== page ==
Shopkick adds in-app purchases to its suite of mobile shopping tools

Even as people buy more products online, businesses are looking for ways to capitalize on foot traffic in physical stores, and Shopkick is one of the apps that’s tried to bridge this gap. The app, which previously gave shoppers rewards for walking into retail stores, is announcing Tuesday that it will now add the ability to purchase items directly from the app as well.
The company dramatically re-designed its app in October, and reported that it has seen increased engagement since then, with people browsing more products in the app and ultimately spending more in stores. But in trying to provide the complete companion shopping app, it wasn’t enough just to reward people for walking into stores. Co-founder and CEO Cyriac Roeding said the most valuable customers tend to be the ones who are browsing items on their phones on the couch in addition to walking into stores, and Shopkick wanted to serve both scenarios.
Currently, the app gives consumers rewards, called “Kicks,” that they get for entering retail stores that have partnerships with the company, including Target, Macy’s, Best Buy, Old Navy, Anthropologie, and several others. It’s also teamed up with companies like Visa, so you can link your card and get rewards for making purchases with it. Starting this week, users will also be able to make purchases directly from within the app from selected stores.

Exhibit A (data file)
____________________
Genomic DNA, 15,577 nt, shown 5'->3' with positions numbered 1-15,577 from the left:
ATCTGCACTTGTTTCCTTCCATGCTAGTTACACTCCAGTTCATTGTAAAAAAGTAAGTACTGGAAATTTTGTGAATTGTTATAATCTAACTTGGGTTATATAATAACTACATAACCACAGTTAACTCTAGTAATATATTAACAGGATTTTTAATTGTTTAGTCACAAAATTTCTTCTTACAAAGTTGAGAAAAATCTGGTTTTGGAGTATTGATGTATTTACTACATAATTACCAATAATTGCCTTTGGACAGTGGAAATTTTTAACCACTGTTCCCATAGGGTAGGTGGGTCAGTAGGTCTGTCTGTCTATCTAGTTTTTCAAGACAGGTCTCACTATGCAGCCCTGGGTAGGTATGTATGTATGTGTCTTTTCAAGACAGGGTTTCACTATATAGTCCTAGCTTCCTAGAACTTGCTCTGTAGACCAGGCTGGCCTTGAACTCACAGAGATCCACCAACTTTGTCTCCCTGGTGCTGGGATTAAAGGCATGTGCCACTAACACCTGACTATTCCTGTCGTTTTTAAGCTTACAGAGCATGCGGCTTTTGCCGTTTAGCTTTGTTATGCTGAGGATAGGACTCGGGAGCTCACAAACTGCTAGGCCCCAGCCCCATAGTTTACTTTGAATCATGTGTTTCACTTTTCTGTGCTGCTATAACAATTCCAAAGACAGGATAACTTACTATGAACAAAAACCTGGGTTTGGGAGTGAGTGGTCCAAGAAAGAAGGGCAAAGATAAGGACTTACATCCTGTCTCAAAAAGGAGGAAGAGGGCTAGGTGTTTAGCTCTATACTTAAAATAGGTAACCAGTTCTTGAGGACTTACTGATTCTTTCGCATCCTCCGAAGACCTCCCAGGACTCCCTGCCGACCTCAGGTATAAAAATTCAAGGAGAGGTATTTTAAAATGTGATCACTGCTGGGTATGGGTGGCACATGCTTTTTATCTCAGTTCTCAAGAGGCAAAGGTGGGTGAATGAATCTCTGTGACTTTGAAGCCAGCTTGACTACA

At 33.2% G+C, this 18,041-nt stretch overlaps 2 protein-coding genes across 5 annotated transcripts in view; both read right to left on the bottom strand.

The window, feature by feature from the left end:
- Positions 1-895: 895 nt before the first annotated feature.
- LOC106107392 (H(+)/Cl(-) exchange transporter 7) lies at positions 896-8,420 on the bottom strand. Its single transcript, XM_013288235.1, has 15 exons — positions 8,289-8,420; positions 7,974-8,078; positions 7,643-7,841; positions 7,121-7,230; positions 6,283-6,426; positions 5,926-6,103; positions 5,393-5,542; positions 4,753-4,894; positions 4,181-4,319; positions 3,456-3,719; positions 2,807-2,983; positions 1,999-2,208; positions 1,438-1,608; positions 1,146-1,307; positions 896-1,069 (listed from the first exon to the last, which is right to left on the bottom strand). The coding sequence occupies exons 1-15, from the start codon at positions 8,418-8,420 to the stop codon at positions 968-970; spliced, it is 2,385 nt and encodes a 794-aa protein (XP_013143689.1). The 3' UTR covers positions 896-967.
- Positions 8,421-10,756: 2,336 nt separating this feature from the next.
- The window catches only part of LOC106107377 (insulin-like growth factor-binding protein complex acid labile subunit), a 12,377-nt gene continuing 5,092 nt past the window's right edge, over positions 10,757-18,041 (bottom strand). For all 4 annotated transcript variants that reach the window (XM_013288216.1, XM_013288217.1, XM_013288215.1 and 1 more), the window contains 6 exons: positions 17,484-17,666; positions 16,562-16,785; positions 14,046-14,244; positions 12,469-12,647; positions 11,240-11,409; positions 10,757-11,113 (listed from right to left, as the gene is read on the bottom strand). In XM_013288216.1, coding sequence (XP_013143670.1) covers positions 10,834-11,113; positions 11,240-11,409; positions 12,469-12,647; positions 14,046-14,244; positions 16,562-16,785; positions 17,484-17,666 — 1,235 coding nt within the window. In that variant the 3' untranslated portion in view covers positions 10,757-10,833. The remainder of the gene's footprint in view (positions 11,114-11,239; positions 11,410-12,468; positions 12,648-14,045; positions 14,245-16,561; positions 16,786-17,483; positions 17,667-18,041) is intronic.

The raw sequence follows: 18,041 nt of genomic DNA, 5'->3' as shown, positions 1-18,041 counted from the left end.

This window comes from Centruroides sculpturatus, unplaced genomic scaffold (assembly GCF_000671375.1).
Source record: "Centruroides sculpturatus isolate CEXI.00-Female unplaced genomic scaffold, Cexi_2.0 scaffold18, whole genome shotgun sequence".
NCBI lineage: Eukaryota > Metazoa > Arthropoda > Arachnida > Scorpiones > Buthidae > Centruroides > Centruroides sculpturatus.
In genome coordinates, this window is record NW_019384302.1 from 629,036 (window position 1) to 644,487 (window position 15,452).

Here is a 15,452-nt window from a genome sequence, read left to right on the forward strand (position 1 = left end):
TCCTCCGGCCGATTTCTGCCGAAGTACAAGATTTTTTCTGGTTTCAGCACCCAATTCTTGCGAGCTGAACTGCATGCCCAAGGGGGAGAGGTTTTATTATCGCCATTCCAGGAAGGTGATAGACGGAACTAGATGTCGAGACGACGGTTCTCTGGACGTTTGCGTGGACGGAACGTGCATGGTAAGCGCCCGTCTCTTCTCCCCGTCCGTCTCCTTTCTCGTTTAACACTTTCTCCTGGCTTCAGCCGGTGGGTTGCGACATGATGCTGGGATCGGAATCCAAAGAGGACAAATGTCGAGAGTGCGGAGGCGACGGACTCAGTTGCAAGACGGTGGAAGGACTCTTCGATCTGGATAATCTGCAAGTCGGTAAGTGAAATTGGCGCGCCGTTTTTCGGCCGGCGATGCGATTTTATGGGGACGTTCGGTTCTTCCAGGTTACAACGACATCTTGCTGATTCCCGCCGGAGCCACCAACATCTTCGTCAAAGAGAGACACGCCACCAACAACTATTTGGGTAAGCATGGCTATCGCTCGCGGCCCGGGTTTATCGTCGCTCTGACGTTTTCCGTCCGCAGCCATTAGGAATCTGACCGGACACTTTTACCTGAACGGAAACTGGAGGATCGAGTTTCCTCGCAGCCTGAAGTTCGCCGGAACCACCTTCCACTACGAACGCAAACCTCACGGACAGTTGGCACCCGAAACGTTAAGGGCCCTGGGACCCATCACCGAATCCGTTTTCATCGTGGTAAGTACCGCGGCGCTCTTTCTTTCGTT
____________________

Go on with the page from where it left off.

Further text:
So why not just buy something from a retailer’s own website or app? Roeding said a lot of people don’t want to download the app for every retail store they like or walk into — having a catch-all solution that rewards customer loyalty at multiple places is where Shopkick can stand out.
“Every retailer has its own app, and that’s really good. Because they’re catering to their most loyal customers with their app. But most consumers are not the most loyal customers. They’re not going to download 40 apps for 40 stores and open them every time they go in.”
I’ve written before why it’s important for someone to figure out the link between online browsing (think about all those items you’ve saved on Pinterest or Amazon), and the real-life browsing you do in stores. While Shopkick is approaching this differently than a company like Kickscout, both clearly see the opportunity to tie digital wish lists with consumers actually swiping a credit card.
Shopkick raised a $15 million Series B round in 2010 led by Greylock Partners, with participation from firms including Kleiner Perkins and SV Angel.